Note that calculating the flash trajectories at 0 = 0.5 does not provide the entire feasible product regions for continuous RD, but instead generates a subset of the feasible products. Selecting an iterate on the stripping cascade trajectory as a potential bottoms and an iterate on the rectifying cascade trajectory as a potential distillate does not guarantee that these products can also be obtained simultaneously from a RD column. This is simply because these product compositions may not simultaneously satisfy the overall mass balance for a reactive column. However, when the flash trajectories are used in conjunction with the lever rule for a continuous reactive column, the feasible splits for continuous RD can be quickly predicted.

Next, we derive the fixed-point criteria for the flash cascades and use bifurcation theory to propose rules to estimate feasible products.

Bifurcation Analysis of the Flash Cascade Model

The fixed points of the flash cascade model are the solutions of equations (6.14) and (6.15) for j ^ œ. in other words, successive liquid and vapor mole fractions reach constant values. The fixed points, x, for the stripping cascade (6.14) are solutions of where x and y are in vapor liquid equilibrium with each other.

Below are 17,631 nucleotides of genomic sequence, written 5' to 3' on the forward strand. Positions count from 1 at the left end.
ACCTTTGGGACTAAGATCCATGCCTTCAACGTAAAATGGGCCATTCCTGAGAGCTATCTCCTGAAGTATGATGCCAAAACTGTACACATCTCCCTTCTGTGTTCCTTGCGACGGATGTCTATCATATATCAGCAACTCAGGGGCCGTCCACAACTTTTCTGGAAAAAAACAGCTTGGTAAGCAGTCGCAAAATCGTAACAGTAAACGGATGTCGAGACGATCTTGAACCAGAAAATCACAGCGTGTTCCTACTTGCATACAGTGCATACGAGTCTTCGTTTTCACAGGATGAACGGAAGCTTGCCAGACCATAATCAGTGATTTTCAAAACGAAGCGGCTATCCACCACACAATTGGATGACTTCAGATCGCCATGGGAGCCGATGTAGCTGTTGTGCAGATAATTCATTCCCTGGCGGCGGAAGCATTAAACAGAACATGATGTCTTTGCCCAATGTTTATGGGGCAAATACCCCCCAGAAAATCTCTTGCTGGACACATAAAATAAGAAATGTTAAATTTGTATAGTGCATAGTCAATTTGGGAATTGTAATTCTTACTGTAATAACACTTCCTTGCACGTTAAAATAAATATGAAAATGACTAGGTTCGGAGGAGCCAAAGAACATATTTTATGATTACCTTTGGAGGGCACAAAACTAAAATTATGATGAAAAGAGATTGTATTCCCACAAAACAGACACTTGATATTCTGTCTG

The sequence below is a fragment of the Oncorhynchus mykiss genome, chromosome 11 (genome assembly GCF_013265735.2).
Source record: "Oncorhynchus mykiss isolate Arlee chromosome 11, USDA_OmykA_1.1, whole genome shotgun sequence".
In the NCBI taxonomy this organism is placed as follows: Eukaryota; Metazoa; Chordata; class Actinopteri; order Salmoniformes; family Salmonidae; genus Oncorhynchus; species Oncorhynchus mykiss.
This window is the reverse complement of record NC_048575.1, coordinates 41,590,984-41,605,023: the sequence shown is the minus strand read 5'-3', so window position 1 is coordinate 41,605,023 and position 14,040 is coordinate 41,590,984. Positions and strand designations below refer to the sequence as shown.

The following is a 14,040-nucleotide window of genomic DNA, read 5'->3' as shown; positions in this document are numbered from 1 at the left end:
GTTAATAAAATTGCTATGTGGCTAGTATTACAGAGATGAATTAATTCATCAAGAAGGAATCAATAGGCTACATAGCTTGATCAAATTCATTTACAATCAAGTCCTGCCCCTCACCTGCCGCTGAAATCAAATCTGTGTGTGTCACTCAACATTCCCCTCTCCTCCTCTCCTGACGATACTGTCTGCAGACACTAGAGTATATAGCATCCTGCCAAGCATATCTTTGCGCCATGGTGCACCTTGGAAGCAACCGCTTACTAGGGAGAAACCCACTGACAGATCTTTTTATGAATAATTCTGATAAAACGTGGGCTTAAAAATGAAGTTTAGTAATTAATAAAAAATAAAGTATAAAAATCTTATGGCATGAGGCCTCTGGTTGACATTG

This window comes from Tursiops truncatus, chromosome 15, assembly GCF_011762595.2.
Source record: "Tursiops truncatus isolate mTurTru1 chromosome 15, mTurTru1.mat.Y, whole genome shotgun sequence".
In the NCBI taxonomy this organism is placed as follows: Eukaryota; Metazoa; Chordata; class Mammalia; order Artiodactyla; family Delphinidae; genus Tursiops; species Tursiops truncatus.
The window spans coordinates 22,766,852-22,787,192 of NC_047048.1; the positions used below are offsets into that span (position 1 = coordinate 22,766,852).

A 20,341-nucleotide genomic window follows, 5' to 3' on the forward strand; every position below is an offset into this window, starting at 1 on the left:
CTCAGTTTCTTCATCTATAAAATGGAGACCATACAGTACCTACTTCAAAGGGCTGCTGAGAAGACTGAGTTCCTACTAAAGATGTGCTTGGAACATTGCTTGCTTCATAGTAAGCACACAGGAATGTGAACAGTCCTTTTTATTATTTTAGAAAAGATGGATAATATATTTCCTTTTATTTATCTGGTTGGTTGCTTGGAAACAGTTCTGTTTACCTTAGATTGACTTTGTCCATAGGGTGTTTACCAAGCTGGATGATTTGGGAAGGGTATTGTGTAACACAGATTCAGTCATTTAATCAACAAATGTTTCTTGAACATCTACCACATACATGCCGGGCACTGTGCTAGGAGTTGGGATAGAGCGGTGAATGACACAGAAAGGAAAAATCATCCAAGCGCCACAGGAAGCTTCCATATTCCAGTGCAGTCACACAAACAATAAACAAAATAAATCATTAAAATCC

Similarly, the fixed points, y, for the rectifying cascade (6.15) are solutions of

The fixed points obtained by solving (6.15) for a large number of iterates are stable nodes in the rectifying cascade. The same fixed points will form a subset of solu tions to equation (6.20). However, to have an analogy between this work and the earlier work done in non-reactive and equilibrium limited RD, we rewrite equation (6.20) as

(1 - D)(x - & - (fcfcfi-) (j^)r(x) = 0 (i = 1... c - 1) (6.21)

where x and y are in vapor liquid equilibrium with each other.

Equation (6.21) has the same fixed points as (6.20); except that their stability is reversed. Thus, a fixed point which is a stable node in equation (6.20) becomes an unstable node fior equation (6.21).

The solutions for equations (6.19) and (6.21) behave as follows. At D = 0 (the non-reactive limit), the fixed point criteria for both the rectifying and stripping cascades reduce to the same equation x - y = 0 (i = 1 ...c - 1) (6.22)

Equation (6.22) is the fixed point criteria for simple distillation and also for a continuous column at total reflux and total reboil. Since there is a symmetry in the rectifying and stripping maps, we can find the fixed points for both the rectifying and stripping cascades from equation (6.22). Thus, in this limit, our model recovers the criterion fior fiixed points in the well-known limit ofi no-reaction. At D = 1 (the chemical equilibrium limit), the fixed point criteria reduce to a single equation r(x) = 0 (6.23)